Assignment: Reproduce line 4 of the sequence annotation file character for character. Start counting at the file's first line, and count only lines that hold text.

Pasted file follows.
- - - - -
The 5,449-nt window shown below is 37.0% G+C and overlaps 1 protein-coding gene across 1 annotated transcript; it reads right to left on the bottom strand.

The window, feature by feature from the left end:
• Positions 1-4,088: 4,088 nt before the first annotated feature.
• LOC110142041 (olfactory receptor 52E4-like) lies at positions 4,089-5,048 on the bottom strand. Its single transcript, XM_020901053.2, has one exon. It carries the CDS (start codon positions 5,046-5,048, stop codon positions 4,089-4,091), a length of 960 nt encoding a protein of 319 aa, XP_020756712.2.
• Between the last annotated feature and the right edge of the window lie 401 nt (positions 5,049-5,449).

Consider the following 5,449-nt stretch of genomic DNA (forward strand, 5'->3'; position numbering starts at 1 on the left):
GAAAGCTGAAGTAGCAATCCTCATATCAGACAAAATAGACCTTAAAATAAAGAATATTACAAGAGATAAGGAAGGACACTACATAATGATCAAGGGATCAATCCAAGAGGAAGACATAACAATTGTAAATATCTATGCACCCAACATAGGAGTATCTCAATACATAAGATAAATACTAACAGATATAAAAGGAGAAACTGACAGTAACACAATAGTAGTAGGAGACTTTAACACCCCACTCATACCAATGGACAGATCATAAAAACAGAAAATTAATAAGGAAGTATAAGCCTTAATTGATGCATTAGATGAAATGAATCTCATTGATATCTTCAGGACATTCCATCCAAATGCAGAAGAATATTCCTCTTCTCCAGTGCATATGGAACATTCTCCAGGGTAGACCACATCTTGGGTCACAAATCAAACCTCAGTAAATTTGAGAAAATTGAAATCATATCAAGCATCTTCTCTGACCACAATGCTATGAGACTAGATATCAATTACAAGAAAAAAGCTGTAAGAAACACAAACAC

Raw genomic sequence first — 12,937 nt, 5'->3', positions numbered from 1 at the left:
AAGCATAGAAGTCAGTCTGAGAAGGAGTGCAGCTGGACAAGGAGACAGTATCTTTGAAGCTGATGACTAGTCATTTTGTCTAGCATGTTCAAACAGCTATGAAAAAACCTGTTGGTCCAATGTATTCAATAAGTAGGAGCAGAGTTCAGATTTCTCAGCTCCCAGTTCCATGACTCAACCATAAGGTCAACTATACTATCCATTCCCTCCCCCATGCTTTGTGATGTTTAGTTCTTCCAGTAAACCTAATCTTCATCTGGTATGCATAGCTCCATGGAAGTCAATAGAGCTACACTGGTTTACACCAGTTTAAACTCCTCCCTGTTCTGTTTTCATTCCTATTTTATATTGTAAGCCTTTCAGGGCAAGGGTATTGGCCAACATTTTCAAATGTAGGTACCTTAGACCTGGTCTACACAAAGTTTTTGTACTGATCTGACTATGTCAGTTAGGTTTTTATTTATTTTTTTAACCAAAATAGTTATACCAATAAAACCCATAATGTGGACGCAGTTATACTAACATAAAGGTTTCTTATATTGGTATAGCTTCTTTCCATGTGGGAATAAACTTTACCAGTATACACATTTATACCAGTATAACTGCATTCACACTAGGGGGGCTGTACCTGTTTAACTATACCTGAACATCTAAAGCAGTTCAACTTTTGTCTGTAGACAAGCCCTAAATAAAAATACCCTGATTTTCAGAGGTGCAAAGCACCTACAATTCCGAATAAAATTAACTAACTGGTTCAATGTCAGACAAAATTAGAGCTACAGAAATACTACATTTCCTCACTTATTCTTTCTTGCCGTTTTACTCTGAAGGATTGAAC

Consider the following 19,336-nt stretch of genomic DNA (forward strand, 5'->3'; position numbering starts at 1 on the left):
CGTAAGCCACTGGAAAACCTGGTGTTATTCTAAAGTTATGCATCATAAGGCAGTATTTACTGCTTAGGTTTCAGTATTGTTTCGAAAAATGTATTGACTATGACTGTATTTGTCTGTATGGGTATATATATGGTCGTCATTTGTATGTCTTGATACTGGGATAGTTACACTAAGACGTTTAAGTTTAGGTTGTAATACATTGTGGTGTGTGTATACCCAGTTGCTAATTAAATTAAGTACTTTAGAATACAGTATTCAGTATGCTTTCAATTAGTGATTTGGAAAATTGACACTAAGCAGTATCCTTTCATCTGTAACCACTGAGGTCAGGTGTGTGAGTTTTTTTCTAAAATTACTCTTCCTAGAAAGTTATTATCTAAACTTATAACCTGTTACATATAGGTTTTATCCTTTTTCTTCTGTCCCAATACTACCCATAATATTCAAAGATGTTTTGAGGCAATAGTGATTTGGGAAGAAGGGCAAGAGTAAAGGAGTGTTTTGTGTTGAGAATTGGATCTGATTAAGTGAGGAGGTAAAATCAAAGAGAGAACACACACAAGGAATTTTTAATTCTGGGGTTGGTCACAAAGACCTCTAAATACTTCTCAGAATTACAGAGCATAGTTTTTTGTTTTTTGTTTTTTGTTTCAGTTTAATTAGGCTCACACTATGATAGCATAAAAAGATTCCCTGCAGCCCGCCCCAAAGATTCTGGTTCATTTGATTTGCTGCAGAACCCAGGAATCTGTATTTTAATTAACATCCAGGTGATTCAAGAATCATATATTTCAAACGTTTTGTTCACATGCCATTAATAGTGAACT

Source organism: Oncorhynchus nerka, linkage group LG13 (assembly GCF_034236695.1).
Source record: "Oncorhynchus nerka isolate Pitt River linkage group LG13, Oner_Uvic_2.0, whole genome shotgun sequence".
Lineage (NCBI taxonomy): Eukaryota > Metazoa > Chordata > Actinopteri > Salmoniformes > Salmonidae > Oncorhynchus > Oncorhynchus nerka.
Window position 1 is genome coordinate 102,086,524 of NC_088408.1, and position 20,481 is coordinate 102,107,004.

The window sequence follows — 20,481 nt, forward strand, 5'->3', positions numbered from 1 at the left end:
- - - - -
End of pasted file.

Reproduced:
• LOC110142041 (olfactory receptor 52E4-like) lies at positions 4,089-5,048 on the bottom strand. Its single transcript, XM_020901053.2, has one exon. It carries the CDS (start codon positions 5,046-5,048, stop codon positions 4,089-4,091), a length of 960 nt encoding a protein of 319 aa, XP_020756712.2.